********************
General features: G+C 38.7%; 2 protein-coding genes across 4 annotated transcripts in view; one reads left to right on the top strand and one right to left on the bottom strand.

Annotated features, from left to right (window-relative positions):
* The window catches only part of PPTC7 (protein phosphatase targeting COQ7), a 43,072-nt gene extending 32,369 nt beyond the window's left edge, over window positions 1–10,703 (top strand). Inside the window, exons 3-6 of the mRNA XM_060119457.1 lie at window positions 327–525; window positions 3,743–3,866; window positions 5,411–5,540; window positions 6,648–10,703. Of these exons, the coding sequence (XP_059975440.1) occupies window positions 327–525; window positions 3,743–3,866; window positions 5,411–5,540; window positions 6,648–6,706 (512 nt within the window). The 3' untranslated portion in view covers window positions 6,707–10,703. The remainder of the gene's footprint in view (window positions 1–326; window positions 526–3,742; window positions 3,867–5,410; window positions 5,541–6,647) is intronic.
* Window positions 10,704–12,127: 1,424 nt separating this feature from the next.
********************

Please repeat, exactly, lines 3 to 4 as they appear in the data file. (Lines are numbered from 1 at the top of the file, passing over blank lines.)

* The window catches only part of PPTC7 (protein phosphatase targeting COQ7), a 43,072-nt gene extending 32,369 nt beyond the window's left edge, over window positions 1–10,703 (top strand). Inside the window, exons 3-6 of the mRNA XM_060119457.1 lie at window positions 327–525; window positions 3,743–3,866; window positions 5,411–5,540; window positions 6,648–10,703. Of these exons, the coding sequence (XP_059975440.1) occupies window positions 327–525; window positions 3,743–3,866; window positions 5,411–5,540; window positions 6,648–6,706 (512 nt within the window). The 3' untranslated portion in view covers window positions 6,707–10,703. The remainder of the gene's footprint in view (window positions 1–326; window positions 526–3,742; window positions 3,867–5,410; window positions 5,541–6,647) is intronic.
* Window positions 10,704–12,127: 1,424 nt separating this feature from the next.